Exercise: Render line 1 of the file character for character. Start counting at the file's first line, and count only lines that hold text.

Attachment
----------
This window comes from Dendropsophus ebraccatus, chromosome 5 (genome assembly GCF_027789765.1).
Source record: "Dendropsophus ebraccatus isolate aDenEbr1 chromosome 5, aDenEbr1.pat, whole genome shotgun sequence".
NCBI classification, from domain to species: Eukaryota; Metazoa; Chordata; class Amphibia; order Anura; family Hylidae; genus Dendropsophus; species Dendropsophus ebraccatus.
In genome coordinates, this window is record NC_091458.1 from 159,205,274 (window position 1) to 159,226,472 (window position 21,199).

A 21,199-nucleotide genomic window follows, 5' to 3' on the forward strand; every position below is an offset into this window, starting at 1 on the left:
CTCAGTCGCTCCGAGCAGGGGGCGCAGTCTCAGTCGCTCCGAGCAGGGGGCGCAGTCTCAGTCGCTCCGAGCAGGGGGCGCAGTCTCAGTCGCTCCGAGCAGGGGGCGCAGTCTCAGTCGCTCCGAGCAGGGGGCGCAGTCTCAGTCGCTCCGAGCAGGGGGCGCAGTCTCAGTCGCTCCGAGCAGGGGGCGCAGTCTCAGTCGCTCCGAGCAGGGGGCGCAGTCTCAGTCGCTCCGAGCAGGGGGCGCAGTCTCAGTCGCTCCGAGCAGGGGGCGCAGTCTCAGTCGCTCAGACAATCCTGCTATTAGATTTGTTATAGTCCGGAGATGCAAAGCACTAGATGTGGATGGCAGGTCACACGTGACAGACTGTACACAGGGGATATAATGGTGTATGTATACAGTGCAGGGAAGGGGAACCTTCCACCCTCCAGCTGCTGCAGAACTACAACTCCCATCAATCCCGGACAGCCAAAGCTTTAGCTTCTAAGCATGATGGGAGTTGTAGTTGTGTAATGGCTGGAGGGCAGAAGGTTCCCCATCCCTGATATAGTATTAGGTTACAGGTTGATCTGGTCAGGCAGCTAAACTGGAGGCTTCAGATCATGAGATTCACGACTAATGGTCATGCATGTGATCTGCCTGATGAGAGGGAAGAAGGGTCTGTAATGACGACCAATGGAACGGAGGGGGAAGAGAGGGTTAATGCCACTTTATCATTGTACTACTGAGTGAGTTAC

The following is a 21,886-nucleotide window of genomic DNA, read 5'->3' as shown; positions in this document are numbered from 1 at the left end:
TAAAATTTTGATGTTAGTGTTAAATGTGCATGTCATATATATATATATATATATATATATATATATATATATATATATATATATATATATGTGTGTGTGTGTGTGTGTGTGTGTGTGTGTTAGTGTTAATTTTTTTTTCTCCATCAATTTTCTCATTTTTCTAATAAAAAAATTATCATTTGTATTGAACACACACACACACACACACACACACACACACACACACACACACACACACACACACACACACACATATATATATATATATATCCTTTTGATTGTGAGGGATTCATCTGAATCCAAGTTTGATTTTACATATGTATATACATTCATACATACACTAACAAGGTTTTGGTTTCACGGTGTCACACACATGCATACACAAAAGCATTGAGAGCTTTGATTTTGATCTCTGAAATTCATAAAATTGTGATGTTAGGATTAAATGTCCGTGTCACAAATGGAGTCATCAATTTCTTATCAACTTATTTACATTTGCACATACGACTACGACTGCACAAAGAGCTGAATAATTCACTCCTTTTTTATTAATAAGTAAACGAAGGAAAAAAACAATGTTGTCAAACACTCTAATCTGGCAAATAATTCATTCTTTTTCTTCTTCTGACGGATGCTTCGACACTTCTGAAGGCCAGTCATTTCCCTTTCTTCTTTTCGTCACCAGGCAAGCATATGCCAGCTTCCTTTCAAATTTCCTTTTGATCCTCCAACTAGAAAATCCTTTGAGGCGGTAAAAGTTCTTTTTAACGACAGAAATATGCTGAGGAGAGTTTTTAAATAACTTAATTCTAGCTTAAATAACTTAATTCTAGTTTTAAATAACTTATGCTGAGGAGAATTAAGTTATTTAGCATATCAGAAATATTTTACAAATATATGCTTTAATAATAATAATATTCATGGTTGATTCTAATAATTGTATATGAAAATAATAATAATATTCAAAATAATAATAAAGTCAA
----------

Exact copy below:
This window comes from Dendropsophus ebraccatus, chromosome 5 (genome assembly GCF_027789765.1).